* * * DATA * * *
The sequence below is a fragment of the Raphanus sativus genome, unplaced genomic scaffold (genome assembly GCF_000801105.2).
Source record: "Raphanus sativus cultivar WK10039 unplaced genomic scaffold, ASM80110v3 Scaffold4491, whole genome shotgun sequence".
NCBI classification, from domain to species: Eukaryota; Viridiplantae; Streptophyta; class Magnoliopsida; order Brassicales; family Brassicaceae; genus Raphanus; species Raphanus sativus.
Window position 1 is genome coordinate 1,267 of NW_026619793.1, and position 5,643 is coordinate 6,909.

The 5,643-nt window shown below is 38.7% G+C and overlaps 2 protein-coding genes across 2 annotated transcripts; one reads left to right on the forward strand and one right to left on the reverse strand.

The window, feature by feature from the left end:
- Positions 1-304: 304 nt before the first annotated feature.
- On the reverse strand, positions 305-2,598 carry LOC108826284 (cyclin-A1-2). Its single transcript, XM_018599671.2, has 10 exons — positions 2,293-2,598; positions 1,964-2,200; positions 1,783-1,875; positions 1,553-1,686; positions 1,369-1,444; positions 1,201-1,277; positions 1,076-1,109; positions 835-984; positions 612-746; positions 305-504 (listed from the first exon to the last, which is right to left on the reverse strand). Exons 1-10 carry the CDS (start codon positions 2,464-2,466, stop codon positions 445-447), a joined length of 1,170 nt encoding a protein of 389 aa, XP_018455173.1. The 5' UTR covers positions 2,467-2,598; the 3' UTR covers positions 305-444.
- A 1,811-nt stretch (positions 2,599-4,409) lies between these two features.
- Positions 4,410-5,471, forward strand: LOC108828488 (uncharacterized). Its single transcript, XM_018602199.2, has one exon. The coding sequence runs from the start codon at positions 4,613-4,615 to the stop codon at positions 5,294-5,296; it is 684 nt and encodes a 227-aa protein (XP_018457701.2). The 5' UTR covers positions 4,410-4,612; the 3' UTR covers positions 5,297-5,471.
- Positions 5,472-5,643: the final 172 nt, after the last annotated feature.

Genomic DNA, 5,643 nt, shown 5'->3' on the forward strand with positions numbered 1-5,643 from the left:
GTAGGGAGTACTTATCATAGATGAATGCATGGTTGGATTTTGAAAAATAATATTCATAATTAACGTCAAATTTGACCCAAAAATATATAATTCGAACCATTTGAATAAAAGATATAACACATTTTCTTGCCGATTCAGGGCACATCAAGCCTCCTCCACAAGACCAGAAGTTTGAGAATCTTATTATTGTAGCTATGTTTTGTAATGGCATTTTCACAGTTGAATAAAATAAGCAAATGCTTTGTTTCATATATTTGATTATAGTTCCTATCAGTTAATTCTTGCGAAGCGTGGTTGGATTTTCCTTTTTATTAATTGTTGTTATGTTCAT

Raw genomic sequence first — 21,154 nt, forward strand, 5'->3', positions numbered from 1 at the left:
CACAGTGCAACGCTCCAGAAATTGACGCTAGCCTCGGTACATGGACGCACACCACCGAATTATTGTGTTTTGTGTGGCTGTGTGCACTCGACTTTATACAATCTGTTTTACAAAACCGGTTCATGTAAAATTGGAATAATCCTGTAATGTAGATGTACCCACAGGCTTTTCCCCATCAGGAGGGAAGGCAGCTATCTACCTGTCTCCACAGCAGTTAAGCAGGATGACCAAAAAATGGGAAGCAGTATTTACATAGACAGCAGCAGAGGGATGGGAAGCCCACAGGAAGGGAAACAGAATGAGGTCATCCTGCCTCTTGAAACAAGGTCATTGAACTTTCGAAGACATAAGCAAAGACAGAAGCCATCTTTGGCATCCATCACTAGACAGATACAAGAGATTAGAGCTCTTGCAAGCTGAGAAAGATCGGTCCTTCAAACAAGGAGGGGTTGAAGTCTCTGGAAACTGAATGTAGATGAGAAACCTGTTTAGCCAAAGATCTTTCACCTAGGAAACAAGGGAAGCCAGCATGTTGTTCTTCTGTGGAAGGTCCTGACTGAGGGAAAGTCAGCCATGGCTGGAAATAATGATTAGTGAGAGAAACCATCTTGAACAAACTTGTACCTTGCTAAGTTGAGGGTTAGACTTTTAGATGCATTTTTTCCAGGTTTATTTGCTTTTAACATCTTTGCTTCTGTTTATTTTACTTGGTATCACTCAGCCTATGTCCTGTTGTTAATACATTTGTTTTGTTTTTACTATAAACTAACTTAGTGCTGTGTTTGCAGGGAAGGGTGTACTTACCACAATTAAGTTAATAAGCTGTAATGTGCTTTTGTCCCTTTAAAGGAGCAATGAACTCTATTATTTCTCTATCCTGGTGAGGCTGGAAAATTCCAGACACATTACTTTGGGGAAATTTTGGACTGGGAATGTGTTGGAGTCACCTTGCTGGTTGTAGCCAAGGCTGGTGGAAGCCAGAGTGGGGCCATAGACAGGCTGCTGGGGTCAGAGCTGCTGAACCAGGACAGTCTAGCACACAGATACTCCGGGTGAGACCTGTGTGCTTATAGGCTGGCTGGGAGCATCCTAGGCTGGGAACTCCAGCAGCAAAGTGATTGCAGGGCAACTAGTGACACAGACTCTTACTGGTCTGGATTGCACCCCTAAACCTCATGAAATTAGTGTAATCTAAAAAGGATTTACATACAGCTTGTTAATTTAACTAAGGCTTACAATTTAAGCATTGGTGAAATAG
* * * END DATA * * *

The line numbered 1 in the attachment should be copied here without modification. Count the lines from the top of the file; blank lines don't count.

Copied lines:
The sequence below is a fragment of the Raphanus sativus genome, unplaced genomic scaffold (genome assembly GCF_000801105.2).